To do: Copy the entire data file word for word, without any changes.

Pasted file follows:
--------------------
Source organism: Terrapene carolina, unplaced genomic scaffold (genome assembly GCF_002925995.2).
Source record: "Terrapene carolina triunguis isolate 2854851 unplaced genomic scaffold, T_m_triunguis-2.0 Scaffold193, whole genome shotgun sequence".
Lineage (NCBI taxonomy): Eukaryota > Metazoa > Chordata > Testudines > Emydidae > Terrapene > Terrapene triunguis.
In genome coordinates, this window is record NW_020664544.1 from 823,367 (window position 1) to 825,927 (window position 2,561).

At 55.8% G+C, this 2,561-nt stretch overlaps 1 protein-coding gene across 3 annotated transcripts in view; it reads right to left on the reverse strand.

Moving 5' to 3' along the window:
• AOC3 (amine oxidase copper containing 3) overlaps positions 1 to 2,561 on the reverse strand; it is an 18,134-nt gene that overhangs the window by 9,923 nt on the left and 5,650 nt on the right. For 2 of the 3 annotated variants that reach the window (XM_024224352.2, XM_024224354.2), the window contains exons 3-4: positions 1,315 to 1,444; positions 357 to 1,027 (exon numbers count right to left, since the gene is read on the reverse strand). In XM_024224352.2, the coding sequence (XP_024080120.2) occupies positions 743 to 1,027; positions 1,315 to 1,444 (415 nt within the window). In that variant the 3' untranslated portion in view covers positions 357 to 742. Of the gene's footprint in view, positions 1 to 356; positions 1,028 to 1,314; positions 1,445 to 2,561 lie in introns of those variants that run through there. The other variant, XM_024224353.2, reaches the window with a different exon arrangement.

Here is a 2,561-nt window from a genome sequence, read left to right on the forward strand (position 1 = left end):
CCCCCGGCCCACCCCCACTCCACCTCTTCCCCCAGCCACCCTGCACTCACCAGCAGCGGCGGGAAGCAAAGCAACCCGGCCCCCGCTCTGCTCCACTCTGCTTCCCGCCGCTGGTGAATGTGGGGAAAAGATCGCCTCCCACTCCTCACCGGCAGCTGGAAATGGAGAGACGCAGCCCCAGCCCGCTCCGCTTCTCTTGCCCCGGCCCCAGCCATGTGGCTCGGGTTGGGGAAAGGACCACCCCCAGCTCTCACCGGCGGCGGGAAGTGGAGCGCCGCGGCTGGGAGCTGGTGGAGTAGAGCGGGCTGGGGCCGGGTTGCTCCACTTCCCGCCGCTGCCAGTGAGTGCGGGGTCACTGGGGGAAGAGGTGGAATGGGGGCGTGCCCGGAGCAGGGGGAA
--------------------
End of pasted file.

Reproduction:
Source organism: Terrapene carolina, unplaced genomic scaffold (genome assembly GCF_002925995.2).
Source record: "Terrapene carolina triunguis isolate 2854851 unplaced genomic scaffold, T_m_triunguis-2.0 Scaffold193, whole genome shotgun sequence".
Lineage (NCBI taxonomy): Eukaryota > Metazoa > Chordata > Testudines > Emydidae > Terrapene > Terrapene triunguis.
In genome coordinates, this window is record NW_020664544.1 from 823,367 (window position 1) to 825,927 (window position 2,561).

At 55.8% G+C, this 2,561-nt stretch overlaps 1 protein-coding gene across 3 annotated transcripts in view; it reads right to left on the reverse strand.

Moving 5' to 3' along the window:
• AOC3 (amine oxidase copper containing 3) overlaps positions 1 to 2,561 on the reverse strand; it is an 18,134-nt gene that overhangs the window by 9,923 nt on the left and 5,650 nt on the right. For 2 of the 3 annotated variants that reach the window (XM_024224352.2, XM_024224354.2), the window contains exons 3-4: positions 1,315 to 1,444; positions 357 to 1,027 (exon numbers count right to left, since the gene is read on the reverse strand). In XM_024224352.2, the coding sequence (XP_024080120.2) occupies positions 743 to 1,027; positions 1,315 to 1,444 (415 nt within the window). In that variant the 3' untranslated portion in view covers positions 357 to 742. Of the gene's footprint in view, positions 1 to 356; positions 1,028 to 1,314; positions 1,445 to 2,561 lie in introns of those variants that run through there. The other variant, XM_024224353.2, reaches the window with a different exon arrangement.

Here is a 2,561-nt window from a genome sequence, read left to right on the forward strand (position 1 = left end):
CCCCCGGCCCACCCCCACTCCACCTCTTCCCCCAGCCACCCTGCACTCACCAGCAGCGGCGGGAAGCAAAGCAACCCGGCCCCCGCTCTGCTCCACTCTGCTTCCCGCCGCTGGTGAATGTGGGGAAAAGATCGCCTCCCACTCCTCACCGGCAGCTGGAAATGGAGAGACGCAGCCCCAGCCCGCTCCGCTTCTCTTGCCCCGGCCCCAGCCATGTGGCTCGGGTTGGGGAAAGGACCACCCCCAGCTCTCACCGGCGGCGGGAAGTGGAGCGCCGCGGCTGGGAGCTGGTGGAGTAGAGCGGGCTGGGGCCGGGTTGCTCCACTTCCCGCCGCTGCCAGTGAGTGCGGGGTCACTGGGGGAAGAGGTGGAATGGGGGCGTGCCCGGAGCAGGGGGAA